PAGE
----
In the 21st century, families are presented with choices unlike those from any other time in history.  When to have children, if to have children and even how to have children are the types of questions individuals and couples grapple with. What seems like something so easy is not.  When individuals or couples decide to be conscientious about trying to reproduce suddenly it isn’t as easy as it seemed when we learned about the birds and the bees.  “A fifth to a quarter of all first-time pregnancies yield to loss instead of life.  Tens of thousands more women cannot begin or hold a pregnancy without medical intervention.”[2] These are the realities.  And no one seems to want to talk about them.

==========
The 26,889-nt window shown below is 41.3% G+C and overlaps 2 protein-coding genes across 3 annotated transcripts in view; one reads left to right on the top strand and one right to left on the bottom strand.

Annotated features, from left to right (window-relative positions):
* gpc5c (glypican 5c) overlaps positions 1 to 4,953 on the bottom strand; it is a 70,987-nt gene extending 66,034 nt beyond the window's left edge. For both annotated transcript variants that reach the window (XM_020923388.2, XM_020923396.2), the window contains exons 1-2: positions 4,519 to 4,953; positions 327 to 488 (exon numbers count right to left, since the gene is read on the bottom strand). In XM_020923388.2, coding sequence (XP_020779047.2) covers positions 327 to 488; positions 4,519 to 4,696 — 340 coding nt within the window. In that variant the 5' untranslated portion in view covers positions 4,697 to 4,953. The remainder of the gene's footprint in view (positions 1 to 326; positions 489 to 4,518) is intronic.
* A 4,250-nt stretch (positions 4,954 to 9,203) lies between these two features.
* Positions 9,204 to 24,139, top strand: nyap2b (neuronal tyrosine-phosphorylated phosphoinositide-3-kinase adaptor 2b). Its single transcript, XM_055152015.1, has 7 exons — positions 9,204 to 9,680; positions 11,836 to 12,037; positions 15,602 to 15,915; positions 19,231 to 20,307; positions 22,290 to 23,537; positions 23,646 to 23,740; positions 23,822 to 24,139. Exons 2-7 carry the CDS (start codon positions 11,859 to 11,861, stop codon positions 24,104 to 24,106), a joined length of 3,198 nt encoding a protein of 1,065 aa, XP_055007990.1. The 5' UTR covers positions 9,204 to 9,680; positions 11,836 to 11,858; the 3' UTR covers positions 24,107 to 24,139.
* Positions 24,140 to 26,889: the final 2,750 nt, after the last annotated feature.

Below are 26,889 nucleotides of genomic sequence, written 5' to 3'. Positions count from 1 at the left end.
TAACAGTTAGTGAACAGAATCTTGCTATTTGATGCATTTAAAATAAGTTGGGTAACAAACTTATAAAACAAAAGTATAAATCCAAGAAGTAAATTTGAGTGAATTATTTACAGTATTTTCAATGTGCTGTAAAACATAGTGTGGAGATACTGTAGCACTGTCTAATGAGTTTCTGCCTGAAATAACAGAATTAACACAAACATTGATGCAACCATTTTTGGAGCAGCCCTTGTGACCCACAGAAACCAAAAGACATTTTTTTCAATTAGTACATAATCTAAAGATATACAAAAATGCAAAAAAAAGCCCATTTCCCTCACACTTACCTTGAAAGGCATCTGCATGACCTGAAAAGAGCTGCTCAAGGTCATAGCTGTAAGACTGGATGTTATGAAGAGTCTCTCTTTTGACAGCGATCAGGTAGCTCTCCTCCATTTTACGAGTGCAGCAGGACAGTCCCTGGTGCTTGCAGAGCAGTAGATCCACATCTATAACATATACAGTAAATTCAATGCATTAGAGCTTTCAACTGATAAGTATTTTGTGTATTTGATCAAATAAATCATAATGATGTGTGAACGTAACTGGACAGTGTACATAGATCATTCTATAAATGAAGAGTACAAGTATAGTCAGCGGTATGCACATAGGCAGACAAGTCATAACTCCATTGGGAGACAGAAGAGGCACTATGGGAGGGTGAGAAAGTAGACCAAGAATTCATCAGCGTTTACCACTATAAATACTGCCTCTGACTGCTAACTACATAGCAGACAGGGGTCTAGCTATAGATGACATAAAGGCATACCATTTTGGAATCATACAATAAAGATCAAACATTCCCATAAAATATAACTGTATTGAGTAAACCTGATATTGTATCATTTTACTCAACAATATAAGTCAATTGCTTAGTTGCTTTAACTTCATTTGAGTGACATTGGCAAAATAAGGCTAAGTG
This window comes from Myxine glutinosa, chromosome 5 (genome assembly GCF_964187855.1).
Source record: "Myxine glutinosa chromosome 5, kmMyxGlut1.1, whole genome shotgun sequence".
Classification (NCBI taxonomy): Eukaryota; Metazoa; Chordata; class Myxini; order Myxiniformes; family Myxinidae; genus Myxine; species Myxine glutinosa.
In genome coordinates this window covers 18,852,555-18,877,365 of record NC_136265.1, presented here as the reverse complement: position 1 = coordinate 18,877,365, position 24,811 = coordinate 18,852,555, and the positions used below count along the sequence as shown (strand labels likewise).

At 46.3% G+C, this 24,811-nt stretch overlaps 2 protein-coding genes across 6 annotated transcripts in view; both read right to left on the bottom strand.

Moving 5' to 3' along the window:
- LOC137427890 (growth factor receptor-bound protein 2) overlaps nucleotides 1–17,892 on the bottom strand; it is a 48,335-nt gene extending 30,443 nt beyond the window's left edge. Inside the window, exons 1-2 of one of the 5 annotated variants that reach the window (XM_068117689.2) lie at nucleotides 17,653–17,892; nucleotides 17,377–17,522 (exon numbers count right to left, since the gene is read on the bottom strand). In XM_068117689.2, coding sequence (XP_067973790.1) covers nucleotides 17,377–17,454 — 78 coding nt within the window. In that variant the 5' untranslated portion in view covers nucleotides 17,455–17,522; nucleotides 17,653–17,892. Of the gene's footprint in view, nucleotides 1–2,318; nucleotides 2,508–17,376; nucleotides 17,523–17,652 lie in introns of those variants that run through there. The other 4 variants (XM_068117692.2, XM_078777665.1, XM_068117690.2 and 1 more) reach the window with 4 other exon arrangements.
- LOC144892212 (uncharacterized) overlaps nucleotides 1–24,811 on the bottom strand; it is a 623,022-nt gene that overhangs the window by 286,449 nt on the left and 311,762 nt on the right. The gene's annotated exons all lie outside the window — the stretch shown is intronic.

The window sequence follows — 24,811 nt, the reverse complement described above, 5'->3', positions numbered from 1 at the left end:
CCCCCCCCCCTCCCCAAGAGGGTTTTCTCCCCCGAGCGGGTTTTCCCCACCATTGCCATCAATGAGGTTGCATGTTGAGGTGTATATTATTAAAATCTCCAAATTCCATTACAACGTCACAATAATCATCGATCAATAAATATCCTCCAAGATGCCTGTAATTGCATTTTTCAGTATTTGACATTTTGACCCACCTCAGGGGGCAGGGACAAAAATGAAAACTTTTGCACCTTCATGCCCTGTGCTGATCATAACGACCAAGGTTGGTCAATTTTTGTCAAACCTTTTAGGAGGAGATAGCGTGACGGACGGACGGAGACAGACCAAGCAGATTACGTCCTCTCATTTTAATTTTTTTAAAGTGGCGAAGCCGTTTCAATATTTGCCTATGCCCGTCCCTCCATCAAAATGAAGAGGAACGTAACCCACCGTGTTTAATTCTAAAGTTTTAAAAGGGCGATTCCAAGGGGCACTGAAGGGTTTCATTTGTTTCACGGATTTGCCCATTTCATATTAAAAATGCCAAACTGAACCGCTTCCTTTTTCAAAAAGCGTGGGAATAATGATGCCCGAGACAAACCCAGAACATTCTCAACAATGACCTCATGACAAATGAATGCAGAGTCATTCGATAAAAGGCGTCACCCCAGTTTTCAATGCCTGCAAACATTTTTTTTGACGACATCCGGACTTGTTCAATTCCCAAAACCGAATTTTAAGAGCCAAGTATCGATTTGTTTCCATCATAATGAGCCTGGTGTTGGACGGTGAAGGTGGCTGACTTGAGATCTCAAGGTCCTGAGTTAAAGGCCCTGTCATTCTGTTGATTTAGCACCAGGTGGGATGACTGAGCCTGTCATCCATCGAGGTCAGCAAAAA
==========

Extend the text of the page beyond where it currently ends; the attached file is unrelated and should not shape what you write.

Infertility is stigmatized in our society. It affects at least one in six couples.  As a community we forget to be sensitive. It can’t possibly happen to someone that we know.  It can’t happen to us.  We live in an era of complete openness.  People post on the Internet what were once intimate details of life. However, it is so painful to speak of infertility that many choose not to and in turn, suffer in silence. At the very moment a person or a couple needs support, to know they are not alone there is no means of communicating pain.

For all of our discomfort, our unease, in discussing fertility issues, our Torah is rife with such stories. Abraham is aware of his own lack of virility.  Sarah, our matriarch, turns first to surrogacy. Rebecca struggles to maintain a pregnancy. And Rachel, Rachel might have been on the IVF roller-coaster, if that existed in Biblical times.